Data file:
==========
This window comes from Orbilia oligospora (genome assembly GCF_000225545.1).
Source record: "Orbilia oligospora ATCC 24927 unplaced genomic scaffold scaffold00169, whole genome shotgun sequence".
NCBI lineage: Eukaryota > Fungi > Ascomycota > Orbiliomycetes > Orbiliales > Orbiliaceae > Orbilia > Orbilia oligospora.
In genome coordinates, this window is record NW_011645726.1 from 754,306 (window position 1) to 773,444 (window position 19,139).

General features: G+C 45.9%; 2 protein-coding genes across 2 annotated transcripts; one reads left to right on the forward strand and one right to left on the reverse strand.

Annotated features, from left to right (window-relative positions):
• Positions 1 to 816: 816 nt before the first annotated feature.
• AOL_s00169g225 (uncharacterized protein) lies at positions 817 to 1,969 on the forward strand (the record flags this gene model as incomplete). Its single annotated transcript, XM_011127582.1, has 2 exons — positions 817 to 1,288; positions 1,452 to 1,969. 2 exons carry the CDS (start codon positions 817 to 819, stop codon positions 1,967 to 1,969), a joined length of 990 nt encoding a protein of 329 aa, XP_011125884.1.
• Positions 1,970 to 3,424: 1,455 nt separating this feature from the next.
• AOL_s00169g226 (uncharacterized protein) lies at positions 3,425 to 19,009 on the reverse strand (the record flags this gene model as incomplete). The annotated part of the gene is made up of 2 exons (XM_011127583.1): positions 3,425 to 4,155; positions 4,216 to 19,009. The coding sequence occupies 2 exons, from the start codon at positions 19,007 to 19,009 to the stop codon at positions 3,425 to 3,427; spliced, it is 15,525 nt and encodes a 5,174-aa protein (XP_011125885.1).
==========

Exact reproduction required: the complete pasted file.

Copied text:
This window comes from Orbilia oligospora (genome assembly GCF_000225545.1).
Source record: "Orbilia oligospora ATCC 24927 unplaced genomic scaffold scaffold00169, whole genome shotgun sequence".
NCBI lineage: Eukaryota > Fungi > Ascomycota > Orbiliomycetes > Orbiliales > Orbiliaceae > Orbilia > Orbilia oligospora.
In genome coordinates, this window is record NW_011645726.1 from 754,306 (window position 1) to 773,444 (window position 19,139).

General features: G+C 45.9%; 2 protein-coding genes across 2 annotated transcripts; one reads left to right on the forward strand and one right to left on the reverse strand.

Annotated features, from left to right (window-relative positions):
• Positions 1 to 816: 816 nt before the first annotated feature.
• AOL_s00169g225 (uncharacterized protein) lies at positions 817 to 1,969 on the forward strand (the record flags this gene model as incomplete). Its single annotated transcript, XM_011127582.1, has 2 exons — positions 817 to 1,288; positions 1,452 to 1,969. 2 exons carry the CDS (start codon positions 817 to 819, stop codon positions 1,967 to 1,969), a joined length of 990 nt encoding a protein of 329 aa, XP_011125884.1.
• Positions 1,970 to 3,424: 1,455 nt separating this feature from the next.
• AOL_s00169g226 (uncharacterized protein) lies at positions 3,425 to 19,009 on the reverse strand (the record flags this gene model as incomplete). The annotated part of the gene is made up of 2 exons (XM_011127583.1): positions 3,425 to 4,155; positions 4,216 to 19,009. The coding sequence occupies 2 exons, from the start codon at positions 19,007 to 19,009 to the stop codon at positions 3,425 to 3,427; spliced, it is 15,525 nt and encodes a 5,174-aa protein (XP_011125885.1).